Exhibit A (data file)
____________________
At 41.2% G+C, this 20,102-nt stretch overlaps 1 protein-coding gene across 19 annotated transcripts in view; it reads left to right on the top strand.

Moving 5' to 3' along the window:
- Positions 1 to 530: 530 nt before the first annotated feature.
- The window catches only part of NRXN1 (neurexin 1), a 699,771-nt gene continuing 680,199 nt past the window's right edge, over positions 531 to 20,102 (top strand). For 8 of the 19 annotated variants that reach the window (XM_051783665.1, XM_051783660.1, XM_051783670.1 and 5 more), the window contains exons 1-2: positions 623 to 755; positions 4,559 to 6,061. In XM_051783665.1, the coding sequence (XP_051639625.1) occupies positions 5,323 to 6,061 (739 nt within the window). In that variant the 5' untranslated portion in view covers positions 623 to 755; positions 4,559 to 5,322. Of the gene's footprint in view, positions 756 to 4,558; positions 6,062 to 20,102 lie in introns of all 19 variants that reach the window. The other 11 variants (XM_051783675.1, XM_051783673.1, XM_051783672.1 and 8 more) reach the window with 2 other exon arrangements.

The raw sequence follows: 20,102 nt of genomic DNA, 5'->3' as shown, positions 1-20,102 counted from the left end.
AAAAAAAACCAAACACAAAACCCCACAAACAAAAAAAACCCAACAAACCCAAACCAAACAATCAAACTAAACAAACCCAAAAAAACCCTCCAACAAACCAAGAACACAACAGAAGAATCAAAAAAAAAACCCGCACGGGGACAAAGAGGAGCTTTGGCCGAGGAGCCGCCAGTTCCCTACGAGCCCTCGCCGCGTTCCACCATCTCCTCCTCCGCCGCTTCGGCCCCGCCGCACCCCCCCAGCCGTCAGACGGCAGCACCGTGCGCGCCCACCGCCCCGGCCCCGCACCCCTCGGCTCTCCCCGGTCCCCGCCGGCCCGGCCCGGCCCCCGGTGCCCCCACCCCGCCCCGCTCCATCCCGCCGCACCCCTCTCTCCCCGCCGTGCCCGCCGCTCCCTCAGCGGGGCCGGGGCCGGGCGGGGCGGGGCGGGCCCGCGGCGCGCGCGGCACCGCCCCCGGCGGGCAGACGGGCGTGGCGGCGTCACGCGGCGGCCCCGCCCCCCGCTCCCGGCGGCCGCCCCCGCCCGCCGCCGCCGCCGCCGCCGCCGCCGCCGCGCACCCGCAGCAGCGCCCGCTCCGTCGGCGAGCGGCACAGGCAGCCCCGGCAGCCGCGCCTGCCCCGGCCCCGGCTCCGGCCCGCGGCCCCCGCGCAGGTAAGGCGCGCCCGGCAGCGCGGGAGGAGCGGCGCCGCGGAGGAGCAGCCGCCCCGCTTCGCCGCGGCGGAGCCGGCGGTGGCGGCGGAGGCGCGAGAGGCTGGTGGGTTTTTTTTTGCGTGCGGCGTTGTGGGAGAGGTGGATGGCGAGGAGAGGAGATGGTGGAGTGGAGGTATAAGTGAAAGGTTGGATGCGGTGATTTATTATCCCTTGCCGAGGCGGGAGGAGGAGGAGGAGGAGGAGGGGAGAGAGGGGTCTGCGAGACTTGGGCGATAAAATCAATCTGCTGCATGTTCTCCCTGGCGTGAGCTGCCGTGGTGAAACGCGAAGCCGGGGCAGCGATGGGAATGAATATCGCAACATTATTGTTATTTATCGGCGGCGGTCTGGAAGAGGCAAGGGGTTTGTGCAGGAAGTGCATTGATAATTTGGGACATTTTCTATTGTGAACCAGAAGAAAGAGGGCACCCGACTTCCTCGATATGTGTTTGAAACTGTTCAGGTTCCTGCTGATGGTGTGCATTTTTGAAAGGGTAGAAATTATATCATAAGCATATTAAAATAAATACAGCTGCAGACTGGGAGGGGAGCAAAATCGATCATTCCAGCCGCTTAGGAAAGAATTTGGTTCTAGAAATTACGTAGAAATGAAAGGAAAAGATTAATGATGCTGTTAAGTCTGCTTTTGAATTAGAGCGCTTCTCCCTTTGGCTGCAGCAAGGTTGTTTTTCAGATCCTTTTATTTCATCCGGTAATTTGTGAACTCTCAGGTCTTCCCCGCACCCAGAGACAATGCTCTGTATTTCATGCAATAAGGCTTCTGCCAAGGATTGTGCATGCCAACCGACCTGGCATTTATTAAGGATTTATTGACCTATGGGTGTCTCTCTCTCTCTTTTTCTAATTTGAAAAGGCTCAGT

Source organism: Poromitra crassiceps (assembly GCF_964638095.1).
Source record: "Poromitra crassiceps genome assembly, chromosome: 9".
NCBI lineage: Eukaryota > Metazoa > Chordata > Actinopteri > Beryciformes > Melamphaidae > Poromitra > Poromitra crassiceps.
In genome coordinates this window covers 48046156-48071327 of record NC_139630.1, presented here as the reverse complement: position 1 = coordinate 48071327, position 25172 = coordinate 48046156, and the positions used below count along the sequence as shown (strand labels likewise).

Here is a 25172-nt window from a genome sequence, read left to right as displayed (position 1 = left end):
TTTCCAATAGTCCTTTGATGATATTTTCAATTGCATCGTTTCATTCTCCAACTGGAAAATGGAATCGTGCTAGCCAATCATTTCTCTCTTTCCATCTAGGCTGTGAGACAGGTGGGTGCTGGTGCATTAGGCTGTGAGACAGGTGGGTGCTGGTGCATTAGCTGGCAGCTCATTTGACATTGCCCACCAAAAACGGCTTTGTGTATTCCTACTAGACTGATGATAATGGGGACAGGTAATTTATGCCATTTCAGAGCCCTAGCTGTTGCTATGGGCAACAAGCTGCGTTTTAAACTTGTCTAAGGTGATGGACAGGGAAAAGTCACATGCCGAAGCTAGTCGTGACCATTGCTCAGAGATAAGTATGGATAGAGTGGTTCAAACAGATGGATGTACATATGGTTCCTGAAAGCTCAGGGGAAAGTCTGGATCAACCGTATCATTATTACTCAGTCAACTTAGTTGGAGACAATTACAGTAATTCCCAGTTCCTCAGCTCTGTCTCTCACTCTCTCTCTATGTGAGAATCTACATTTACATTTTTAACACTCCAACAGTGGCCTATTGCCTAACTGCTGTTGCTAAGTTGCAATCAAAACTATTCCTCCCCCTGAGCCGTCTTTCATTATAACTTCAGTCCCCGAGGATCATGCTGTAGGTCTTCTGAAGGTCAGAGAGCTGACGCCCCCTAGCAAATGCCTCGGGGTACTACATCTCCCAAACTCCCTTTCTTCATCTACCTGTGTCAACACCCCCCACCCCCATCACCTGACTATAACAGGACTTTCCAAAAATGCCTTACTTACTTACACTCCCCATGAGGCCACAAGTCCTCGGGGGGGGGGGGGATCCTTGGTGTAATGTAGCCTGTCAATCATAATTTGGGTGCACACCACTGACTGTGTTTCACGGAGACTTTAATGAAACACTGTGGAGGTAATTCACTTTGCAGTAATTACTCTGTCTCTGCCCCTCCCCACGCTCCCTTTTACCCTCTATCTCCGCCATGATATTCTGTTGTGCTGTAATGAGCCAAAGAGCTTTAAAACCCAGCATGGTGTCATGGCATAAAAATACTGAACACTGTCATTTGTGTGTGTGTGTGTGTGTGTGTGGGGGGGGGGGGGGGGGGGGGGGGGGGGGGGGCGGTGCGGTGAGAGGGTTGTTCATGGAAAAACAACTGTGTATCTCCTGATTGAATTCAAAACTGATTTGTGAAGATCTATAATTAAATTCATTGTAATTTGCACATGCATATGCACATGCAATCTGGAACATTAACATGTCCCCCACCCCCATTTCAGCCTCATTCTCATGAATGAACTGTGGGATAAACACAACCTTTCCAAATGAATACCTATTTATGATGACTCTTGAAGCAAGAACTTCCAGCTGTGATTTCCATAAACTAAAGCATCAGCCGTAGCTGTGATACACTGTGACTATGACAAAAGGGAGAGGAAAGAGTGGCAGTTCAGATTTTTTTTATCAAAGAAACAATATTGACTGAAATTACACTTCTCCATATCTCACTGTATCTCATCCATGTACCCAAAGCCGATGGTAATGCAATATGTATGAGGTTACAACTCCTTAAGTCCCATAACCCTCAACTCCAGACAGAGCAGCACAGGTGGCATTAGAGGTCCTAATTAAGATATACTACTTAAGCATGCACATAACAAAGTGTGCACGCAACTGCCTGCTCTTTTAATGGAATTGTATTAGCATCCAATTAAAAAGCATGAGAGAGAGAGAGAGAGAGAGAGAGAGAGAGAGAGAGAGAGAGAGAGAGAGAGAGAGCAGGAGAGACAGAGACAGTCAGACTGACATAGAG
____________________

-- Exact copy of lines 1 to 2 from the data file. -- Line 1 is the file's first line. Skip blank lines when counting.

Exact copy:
At 41.2% G+C, this 20,102-nt stretch overlaps 1 protein-coding gene across 19 annotated transcripts in view; it reads left to right on the top strand.

Moving 5' to 3' along the window: